Harrison Middleton University's Doctor of Arts Revisited

Discussion in 'General Distance Learning Discussions' started by thomas_jefferson, Nov 28, 2010.

  1. Where are the graduates and soon-to-be graduates of this program? Through some clever interweb searches I've looked at LinkedIn, various job sites, and .edu's and came up with maybe a dozen people.

    I've had a love-hate relationship with the very idea of this university but I'm starting to lean towards the positive. Of course that means being a skeptic jerk.

    For those graduates or soon-to-be graduates of HMU's DA program: What have you done or what do you plan to do with your Doctor of Arts?

    Here's an interesting site I found:

    Travis » Page 4 of 5

    This guy has a master of architecture and is in the DA program. His hobbies include "BMWs, Range Rovers, and Corvettes" and in his free time his building a tower on to his house in between jetting around the world to exotic locations. He's doing quite well for himself as an assistant professor at Western Kentucky University. :suspect:
  2. SteveFoerster

    SteveFoerster Resident Gadfly Staff Member

    Wait, you used the "suspect" smiley. What's suspect about that?

  3. I don't know.... do you think there's anything suspect about that?
  4. airtorn

    airtorn Moderator


  5. Kizmet

    Kizmet Moderator

    First I'd like to emphasize that one can be a skeptic without being a jerk.

    Then I'd hasten to point out that If I was in your place I'd be skeptical too. I'm willing to bet that the program is OK (just OK). In my mind (not to be confused with reality) I equate this program with a doctoral degree fron Union Institute. They're both so general that they depend entirely on the design of your program and the strength of the faculty that are guiding your studies. I also wonder exactly what such a degree would do to enhance a career. Partly because it's a DA degree (no one knows what that is) and partly because it's a DETC doctoral degree (and no one knows how useful that might be). My best advice is to be sure that you know why you would earn such a degree and what you're hoping it will do for you. If that all checks out then then it's all good.
  6. Skeptics are generally perceived as party-pooping jerks. It is a role I gladly take on. Otherwise, you're right on all counts.

    Anyone check out HMU's spiffy new web site? They even fixed the spelling errors. They are certainly starting to LOOK more legitimate. That coupled with the fact that people who go there seem to be relatively positive about it, is a good sign. I'd like to see an alumni association pop up. HMU has this link to the Great Books Foundation that I don't think it is exploiting enough to create a sense of culture. I think they have great potential to create a vibrant community but it has yet to materialize. Maybe they need someone like me to swing his boot around and start making things happen. :D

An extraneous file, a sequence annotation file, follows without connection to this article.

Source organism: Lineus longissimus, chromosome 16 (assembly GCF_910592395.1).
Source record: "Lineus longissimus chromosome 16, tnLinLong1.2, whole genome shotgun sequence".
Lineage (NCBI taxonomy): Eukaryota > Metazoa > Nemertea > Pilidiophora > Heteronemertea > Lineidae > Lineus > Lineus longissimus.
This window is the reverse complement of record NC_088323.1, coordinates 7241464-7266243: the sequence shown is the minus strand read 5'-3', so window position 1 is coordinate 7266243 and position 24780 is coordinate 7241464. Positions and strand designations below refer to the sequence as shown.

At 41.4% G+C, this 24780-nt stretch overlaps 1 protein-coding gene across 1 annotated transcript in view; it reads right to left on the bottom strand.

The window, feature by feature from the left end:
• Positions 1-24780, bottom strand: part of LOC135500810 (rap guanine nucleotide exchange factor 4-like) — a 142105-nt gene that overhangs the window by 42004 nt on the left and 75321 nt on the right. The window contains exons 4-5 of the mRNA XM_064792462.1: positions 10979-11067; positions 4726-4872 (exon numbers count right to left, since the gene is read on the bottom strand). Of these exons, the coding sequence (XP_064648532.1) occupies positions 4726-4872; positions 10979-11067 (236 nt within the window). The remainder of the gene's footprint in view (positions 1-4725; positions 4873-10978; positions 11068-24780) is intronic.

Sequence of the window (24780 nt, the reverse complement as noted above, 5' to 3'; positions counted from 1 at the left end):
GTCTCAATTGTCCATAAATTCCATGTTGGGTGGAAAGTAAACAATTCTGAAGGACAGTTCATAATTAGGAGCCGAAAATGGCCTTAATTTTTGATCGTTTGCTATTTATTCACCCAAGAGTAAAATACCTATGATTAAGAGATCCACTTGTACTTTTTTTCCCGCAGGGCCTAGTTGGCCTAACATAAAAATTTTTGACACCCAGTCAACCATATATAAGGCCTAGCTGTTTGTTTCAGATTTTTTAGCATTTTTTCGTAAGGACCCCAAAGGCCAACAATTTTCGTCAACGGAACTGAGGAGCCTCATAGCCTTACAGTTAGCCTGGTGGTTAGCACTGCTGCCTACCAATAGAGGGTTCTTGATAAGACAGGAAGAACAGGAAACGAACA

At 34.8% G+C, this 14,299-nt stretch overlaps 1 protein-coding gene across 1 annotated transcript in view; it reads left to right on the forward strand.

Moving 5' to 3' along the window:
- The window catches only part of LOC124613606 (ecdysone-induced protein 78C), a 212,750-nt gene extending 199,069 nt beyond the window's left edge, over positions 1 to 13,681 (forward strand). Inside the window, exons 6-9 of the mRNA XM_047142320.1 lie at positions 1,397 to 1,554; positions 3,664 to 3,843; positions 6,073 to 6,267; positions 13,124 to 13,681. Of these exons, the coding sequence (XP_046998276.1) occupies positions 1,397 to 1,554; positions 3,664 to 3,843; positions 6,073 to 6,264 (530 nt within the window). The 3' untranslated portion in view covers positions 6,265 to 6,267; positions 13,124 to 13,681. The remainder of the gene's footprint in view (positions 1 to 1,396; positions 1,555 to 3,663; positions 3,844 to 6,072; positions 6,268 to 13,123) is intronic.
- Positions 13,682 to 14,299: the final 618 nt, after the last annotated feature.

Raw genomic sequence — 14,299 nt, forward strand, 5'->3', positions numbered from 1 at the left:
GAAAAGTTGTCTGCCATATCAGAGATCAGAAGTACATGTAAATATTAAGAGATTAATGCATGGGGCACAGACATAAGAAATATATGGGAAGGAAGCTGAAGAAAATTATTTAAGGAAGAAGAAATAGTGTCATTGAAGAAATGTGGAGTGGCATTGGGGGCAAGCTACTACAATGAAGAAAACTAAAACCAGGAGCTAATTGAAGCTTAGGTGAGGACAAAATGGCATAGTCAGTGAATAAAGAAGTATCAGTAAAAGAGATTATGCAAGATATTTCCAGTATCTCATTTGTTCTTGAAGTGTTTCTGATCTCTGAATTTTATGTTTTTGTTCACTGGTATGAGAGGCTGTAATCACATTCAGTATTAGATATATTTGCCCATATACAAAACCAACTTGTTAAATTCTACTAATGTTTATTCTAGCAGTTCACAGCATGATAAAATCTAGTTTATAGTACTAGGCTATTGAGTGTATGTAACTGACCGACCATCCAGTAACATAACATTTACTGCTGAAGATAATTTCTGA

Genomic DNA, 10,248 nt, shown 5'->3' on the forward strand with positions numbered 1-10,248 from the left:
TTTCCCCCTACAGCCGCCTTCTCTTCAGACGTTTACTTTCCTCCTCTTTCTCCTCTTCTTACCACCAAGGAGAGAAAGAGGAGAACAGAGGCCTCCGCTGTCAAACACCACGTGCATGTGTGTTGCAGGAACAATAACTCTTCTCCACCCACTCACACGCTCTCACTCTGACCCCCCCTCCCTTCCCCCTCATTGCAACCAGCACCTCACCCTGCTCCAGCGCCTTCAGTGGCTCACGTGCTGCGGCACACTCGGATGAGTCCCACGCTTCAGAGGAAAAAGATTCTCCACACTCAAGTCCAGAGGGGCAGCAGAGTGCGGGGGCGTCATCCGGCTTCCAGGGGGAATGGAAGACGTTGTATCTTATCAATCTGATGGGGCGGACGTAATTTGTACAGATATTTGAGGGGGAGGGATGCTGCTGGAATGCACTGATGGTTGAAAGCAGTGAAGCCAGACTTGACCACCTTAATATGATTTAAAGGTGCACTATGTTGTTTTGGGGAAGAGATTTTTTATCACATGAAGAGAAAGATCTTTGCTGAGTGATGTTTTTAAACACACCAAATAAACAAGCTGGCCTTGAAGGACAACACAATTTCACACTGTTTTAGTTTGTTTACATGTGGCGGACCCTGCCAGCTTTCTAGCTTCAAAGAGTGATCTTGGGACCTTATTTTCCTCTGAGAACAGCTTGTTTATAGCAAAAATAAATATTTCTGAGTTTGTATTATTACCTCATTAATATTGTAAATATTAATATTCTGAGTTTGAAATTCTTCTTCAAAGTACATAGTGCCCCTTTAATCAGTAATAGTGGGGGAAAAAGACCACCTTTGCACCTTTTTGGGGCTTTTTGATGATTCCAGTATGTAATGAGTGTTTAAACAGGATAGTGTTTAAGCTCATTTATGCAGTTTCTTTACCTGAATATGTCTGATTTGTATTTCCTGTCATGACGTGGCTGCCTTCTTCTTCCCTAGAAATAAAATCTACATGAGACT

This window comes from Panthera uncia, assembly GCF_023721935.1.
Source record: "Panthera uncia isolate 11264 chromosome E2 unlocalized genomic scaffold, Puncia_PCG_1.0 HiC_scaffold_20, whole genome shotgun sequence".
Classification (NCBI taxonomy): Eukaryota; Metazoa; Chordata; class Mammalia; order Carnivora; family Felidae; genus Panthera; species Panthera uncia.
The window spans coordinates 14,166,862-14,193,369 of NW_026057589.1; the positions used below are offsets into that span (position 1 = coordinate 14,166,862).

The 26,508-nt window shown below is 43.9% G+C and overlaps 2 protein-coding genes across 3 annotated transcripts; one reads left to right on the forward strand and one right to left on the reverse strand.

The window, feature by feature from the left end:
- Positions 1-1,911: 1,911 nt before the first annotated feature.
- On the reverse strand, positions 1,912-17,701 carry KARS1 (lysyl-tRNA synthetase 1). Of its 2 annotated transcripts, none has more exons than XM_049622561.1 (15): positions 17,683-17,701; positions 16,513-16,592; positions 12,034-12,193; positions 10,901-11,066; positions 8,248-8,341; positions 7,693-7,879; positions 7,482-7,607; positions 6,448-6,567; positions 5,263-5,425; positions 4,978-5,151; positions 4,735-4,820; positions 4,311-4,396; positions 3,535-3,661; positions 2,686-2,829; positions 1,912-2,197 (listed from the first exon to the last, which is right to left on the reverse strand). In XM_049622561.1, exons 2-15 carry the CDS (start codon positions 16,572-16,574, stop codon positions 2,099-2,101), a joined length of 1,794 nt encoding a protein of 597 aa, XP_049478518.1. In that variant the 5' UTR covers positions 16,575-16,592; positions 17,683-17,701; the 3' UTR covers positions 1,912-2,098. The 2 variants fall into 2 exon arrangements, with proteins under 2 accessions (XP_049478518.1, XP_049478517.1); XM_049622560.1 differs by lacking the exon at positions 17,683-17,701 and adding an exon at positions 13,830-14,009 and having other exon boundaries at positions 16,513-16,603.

7. Kizmet

    Kizmet Moderator

  8. Abner

    Abner Well-Known Member

    I agree. I think that is one interesting guy. Liking nice cars and having travelled are not bad things are they? I have mirrored many of the things this guy states, except for building a sweet tower onto my house. :) I am going to add on to the living room and make it huge, though. Nothing near that cool stuff this HMU guy does.

    God bless America!!!!!!!!!! :)

    Abner :)
  9. Maniac Craniac

    Maniac Craniac Moderator Staff Member

    These skeptics remind me of the whiny tantrums my little sister used to pull when she was a kid. "Prove it! Prove it! Prove it!" was her response to everything. Of course, it didn't matter if the proof was so great that it nearly crushed her head under its sheer weight, she would snap back with the exact same response.
  10. I think you mean, "God bless inheritance/trust funds". In my case, there is no god...
  11. BillDayson

    BillDayson New Member

    For me, being a jerk is half the fun.

    I agree pretty emphatically with that.

    My outsider's impression is that a H-M DA might find its greatest utility as an upgrade degree for community college instructors. CC instructors probably wouldn't be competing with graduates of more prominent PhD programs and they wouldn't need to be high-powered researchers. A Doctor of Arts degree is at least theoretically an undergraduate professor's doctorate, which might look good to employers and it might earn somebody a pay increase or a permanent faculty slot.
    Last edited by a moderator: Dec 1, 2010
  12. I think you're right in your assessment, maybe it could be called a "cherry on top" degree. It probably isn't necessary but it looks nice and who doesn't like cherries? It could be that little extra career push but even if it isn't, it sounds like the HMU process would be personally very rewarding.

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